Happiest Season [Review]

Here is the thing, writing something objective for this was always going to be hard. I don’t know how many times I have said that I wanted LGBTQ+ films to be more than just dramatic and heavy films. Yes, we have had a few but they have been so far in between that it felt like they were just not there. The truth is I have watched Happiest Season four times since receiving my screener. The first time I sat down to watch it, it was an out of body experience, not believe that we were finally getting something like this. And every time, I fall a little bit more in love with it. Happiest Season is everything I wanted it to be, and everything it promised to be. It’s the classic Christmas film that we are so used to watch, except this time it’s gay. And sure, it’s another coming out story, a story that we have seen done so many times before, but it was very clear watching this film that a queer person wrote and directed this film. Clea Duvall created a feature that gave us what we wanted and more, she directed a film that yes followed tropes that we know but adapted them to us and our situation. It was a breath of fresh air and made me believe that maybe, just maybe we will get those queer cheesy Christmas movies every year.

Christmas films follow patterns that we all know but there’s something fresh about what Clea Duvall did with this. I have been following her career since I first watched But I’m a Cheerleader and was one of the few who truly enjoyed her directorial debut The Intervention, while it wasn’t perfect it showed promised for Duvall as a director and with Happiest Season you can tell how much she cared and put into this. While reading about this film, it became clear that this was the film she always wanted to make. It felt like a love letter, a true story, and most important, it felt real. There’s a speech towards the end of the film that Dan Levy’s character John give to Kristen Stewart’s Abby that felt so raw and real. But more importantly, I couldn’t help but love that not only a queer woman had written and directed this but also that two queer actors were in this scene. And that is my biggest thing about this film, the thing that I loved so much, is the number of queer people that occupied the screen. Dan Levy, Kristen Stewart, Victor Garber and Aubrey Plaza all in one movie is a testament to the filmmaker to make sure to include queer people in a queer space. Mackenzie Davis has talked about how she wanted to make sure she wasn’t occupying space that should be for queer people and to me that is why she is good for this role because she understands the importance of such a film for us, it’s something we need more and I am glad that we are finally getting there.

If you know me, you know my love for Kristen Stewart. I don’t want to hear about how you think she can’t act just because of Twilight. Kristen Stewart since leaving the Twilight Saga has become one of the most interesting actors working in independent film. Kristen Stewart is still the only American actress to win a César Award (the French equivalent of the Oscars) for acting. She crafter a young and interesting career since distancing herself from big-budget films and became a better actress for it. But to me, where Stewart found a way to shine in her last few films was with comedy. She already proved her comedic timing with 2019’s Charlie’s Angel but with this one, she truly gets to showcase how good she can be in a comedic role. Because she plays the straight-men in this comedy, she mostly reacts but oh is she wonderful. Kristen Stewart feels like she is so comfortable with this role and it shows, maybe because it is her first openly queer role, but there’s something about how effortless she makes this feel, she navigates the awkwardness of the role and situations with ease and can create drama but also comedy without really trying. A lot of people have said over and over again how Kristen Stewart had no facial expression, well that is just a plain lie because some of her expressions in this had me in tears. I hope this is just a continuation of Stewart working in comedy because I believe she has found something special in her comedic timing.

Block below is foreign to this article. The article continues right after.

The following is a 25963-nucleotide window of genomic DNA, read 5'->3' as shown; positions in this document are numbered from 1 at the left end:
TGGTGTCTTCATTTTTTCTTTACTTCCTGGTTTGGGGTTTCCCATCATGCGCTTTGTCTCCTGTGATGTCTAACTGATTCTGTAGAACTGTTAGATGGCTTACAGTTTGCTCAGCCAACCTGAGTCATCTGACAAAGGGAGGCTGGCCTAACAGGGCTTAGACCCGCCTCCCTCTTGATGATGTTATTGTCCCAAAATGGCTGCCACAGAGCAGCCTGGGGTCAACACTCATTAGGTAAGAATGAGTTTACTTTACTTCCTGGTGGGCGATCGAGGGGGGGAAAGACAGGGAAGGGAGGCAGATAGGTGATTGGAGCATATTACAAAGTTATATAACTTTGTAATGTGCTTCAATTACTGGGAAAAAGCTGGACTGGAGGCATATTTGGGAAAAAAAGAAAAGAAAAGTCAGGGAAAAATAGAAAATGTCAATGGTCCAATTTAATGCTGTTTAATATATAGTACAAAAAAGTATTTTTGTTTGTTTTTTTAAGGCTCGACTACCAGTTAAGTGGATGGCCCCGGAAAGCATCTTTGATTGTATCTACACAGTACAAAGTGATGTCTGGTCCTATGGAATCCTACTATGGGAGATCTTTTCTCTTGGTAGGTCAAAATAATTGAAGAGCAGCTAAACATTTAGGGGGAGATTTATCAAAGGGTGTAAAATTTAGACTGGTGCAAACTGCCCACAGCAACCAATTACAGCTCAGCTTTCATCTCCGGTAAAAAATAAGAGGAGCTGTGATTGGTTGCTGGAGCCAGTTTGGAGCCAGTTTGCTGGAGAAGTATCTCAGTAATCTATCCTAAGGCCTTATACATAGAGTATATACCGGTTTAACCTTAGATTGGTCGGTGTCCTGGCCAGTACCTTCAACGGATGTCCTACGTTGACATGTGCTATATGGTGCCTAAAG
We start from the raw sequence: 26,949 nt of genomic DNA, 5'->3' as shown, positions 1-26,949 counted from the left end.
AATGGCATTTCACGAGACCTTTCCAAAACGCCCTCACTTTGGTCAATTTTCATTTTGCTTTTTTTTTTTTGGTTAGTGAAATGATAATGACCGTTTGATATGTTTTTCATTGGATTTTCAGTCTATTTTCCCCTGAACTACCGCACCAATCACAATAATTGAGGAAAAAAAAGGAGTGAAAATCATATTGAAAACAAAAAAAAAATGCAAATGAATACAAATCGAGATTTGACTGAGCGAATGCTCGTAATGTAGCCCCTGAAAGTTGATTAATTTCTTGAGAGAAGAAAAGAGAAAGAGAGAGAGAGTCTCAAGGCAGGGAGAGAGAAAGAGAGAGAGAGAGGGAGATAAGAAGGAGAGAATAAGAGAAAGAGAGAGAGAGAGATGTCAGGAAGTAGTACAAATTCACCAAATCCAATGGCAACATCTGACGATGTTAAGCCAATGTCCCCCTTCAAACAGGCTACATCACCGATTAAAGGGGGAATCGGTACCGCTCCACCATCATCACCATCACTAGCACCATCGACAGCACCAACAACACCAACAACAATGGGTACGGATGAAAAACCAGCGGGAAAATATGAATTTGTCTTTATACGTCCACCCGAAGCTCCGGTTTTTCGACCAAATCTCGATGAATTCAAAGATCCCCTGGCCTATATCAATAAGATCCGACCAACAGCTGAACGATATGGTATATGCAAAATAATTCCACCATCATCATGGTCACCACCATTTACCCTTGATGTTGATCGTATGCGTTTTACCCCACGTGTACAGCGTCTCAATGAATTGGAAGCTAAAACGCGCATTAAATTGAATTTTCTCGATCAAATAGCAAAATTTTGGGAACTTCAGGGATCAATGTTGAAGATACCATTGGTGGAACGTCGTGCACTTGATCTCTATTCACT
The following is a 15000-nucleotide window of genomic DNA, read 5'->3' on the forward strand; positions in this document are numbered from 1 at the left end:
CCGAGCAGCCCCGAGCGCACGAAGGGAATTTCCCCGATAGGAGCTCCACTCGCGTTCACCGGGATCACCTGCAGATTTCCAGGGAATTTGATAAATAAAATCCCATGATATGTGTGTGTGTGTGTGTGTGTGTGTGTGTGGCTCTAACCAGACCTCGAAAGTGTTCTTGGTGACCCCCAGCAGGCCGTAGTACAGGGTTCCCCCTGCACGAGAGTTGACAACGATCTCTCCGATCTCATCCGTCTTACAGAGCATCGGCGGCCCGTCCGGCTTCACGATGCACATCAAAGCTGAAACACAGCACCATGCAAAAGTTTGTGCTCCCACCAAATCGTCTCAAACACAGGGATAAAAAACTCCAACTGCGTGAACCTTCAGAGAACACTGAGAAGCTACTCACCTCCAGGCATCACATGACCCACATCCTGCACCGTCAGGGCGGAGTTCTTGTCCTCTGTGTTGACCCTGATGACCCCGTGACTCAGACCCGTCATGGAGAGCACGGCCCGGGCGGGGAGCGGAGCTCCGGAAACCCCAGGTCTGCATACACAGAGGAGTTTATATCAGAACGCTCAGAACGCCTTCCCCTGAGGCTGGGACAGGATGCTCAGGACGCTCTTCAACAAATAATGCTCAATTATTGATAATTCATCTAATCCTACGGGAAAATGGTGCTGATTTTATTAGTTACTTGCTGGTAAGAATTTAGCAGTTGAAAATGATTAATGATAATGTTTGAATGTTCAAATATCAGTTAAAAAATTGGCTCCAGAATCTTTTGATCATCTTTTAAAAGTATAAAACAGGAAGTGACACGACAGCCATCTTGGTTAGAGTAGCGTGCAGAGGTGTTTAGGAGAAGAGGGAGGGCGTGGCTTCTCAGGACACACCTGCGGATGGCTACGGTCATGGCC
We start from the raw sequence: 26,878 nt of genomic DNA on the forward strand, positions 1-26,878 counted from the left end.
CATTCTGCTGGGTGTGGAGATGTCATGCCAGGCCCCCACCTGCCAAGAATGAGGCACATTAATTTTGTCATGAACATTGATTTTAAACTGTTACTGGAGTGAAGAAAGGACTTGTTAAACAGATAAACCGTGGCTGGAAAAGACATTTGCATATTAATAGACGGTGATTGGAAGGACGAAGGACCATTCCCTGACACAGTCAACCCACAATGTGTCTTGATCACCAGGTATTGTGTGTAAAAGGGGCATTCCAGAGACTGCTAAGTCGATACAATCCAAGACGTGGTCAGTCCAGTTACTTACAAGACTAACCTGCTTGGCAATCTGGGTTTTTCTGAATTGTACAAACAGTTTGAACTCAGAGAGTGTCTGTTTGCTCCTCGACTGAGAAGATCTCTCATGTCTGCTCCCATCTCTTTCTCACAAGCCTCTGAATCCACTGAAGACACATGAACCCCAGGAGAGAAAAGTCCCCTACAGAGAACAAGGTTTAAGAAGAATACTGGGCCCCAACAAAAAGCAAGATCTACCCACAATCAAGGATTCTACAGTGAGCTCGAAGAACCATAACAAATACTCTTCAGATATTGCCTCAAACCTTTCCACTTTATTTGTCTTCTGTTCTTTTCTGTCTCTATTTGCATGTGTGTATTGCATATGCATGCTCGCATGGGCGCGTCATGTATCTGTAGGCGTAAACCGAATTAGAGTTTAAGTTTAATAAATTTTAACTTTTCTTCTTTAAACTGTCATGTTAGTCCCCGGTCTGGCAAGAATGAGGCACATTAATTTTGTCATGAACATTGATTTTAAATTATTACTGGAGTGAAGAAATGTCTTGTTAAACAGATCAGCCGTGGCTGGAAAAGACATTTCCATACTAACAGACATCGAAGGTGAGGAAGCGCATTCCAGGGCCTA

Predictable can be a bad thing at times but Happiest Season doesn’t suffer from it. Sure, I knew that Abby and Harper would get their happy ending (even tho I did have a second where I wished for something else), I knew where the story was going at all times but that didn’t matter because I enjoyed the crap out of it. Not one member of the cast wasn’t strong in this, but the trio of Allison Brie, Mary Holland and Mackenzie Davis is brilliant with Holland stealing every single scene she was in. Aubrey Plaza continues to prove that she needs to be in everything and can someone just give her her own romantic comedy where she is the lead because she is so wonderful in this. (And her outfits in this film were everything, I will need her wardrobe like today.) This film knows how to use its cast, putting them in situations where they shine, they all play off each other so well and there wasn’t one weak spot. It’s an ensemble cast that works so well together.

Happiest Season doesn’t change the game but why would it need to? It’s fun, cheesy and exactly what it needs to be. It takes space in a world where we often never exist, it creates stories that we never have seen for each other on-screen. Clea Duvall said to have taken inspiration from her own story and it’s interesting because that makes this film feel even more real. This story is something we have seen before, the coming out story is overdone in queer films but in this case, I am okay with it because it’s done with care. Happiest Season made me happy and created this feeling that I rarely get when I watch queer films and that is more than enough for me.